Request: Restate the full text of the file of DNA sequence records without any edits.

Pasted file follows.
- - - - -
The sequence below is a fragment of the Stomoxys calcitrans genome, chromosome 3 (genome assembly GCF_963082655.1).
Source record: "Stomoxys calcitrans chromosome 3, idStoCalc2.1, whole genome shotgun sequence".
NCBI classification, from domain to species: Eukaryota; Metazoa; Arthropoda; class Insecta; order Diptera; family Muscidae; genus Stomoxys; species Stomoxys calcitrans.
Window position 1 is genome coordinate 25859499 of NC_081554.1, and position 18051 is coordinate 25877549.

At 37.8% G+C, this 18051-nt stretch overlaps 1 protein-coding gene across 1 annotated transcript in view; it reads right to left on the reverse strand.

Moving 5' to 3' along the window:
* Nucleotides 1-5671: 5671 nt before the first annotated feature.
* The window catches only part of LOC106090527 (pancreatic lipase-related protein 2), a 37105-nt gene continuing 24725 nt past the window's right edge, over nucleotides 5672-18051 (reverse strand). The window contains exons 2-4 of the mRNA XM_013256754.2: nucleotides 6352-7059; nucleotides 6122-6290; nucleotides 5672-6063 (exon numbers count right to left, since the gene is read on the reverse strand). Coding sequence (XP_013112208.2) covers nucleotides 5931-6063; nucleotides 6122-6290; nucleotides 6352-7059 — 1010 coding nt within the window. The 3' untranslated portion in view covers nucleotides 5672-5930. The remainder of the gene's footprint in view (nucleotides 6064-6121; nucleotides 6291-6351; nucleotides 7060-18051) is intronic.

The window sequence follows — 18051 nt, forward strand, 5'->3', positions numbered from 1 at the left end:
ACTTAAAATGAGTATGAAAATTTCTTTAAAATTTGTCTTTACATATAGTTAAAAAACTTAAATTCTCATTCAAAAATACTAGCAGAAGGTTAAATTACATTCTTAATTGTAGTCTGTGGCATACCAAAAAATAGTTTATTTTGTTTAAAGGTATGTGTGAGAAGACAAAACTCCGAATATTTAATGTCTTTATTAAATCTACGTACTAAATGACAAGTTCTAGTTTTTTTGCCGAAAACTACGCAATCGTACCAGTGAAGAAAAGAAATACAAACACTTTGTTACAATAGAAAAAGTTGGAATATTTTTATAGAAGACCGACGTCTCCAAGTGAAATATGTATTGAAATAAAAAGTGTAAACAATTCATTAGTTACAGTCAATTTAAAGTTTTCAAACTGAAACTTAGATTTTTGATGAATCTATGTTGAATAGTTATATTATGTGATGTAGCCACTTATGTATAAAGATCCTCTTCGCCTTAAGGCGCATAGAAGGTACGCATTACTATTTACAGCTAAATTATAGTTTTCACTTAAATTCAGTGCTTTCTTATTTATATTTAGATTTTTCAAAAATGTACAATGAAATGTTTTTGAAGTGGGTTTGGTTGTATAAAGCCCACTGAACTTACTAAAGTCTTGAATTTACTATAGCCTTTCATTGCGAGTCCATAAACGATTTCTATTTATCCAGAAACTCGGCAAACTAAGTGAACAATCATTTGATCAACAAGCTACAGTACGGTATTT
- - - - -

The sequence below is a fragment of the Stomoxys calcitrans genome, chromosome 3 (genome assembly GCF_963082655.1).
Source record: "Stomoxys calcitrans chromosome 3, idStoCalc2.1, whole genome shotgun sequence".
NCBI classification, from domain to species: Eukaryota; Metazoa; Arthropoda; class Insecta; order Diptera; family Muscidae; genus Stomoxys; species Stomoxys calcitrans.
Window position 1 is genome coordinate 25859499 of NC_081554.1, and position 18051 is coordinate 25877549.

At 37.8% G+C, this 18051-nt stretch overlaps 1 protein-coding gene across 1 annotated transcript in view; it reads right to left on the reverse strand.

Moving 5' to 3' along the window:
* Nucleotides 1-5671: 5671 nt before the first annotated feature.
* The window catches only part of LOC106090527 (pancreatic lipase-related protein 2), a 37105-nt gene continuing 24725 nt past the window's right edge, over nucleotides 5672-18051 (reverse strand). The window contains exons 2-4 of the mRNA XM_013256754.2: nucleotides 6352-7059; nucleotides 6122-6290; nucleotides 5672-6063 (exon numbers count right to left, since the gene is read on the reverse strand). Coding sequence (XP_013112208.2) covers nucleotides 5931-6063; nucleotides 6122-6290; nucleotides 6352-7059 — 1010 coding nt within the window. The 3' untranslated portion in view covers nucleotides 5672-5930. The remainder of the gene's footprint in view (nucleotides 6064-6121; nucleotides 6291-6351; nucleotides 7060-18051) is intronic.

The window sequence follows — 18051 nt, forward strand, 5'->3', positions numbered from 1 at the left end:
ACTTAAAATGAGTATGAAAATTTCTTTAAAATTTGTCTTTACATATAGTTAAAAAACTTAAATTCTCATTCAAAAATACTAGCAGAAGGTTAAATTACATTCTTAATTGTAGTCTGTGGCATACCAAAAAATAGTTTATTTTGTTTAAAGGTATGTGTGAGAAGACAAAACTCCGAATATTTAATGTCTTTATTAAATCTACGTACTAAATGACAAGTTCTAGTTTTTTTGCCGAAAACTACGCAATCGTACCAGTGAAGAAAAGAAATACAAACACTTTGTTACAATAGAAAAAGTTGGAATATTTTTATAGAAGACCGACGTCTCCAAGTGAAATATGTATTGAAATAAAAAGTGTAAACAATTCATTAGTTACAGTCAATTTAAAGTTTTCAAACTGAAACTTAGATTTTTGATGAATCTATGTTGAATAGTTATATTATGTGATGTAGCCACTTATGTATAAAGATCCTCTTCGCCTTAAGGCGCATAGAAGGTACGCATTACTATTTACAGCTAAATTATAGTTTTCACTTAAATTCAGTGCTTTCTTATTTATATTTAGATTTTTCAAAAATGTACAATGAAATGTTTTTGAAGTGGGTTTGGTTGTATAAAGCCCACTGAACTTACTAAAGTCTTGAATTTACTATAGCCTTTCATTGCGAGTCCATAAACGATTTCTATTTATCCAGAAACTCGGCAAACTAAGTGAACAATCATTTGATCAACAAGCTACAGTACGGTATTT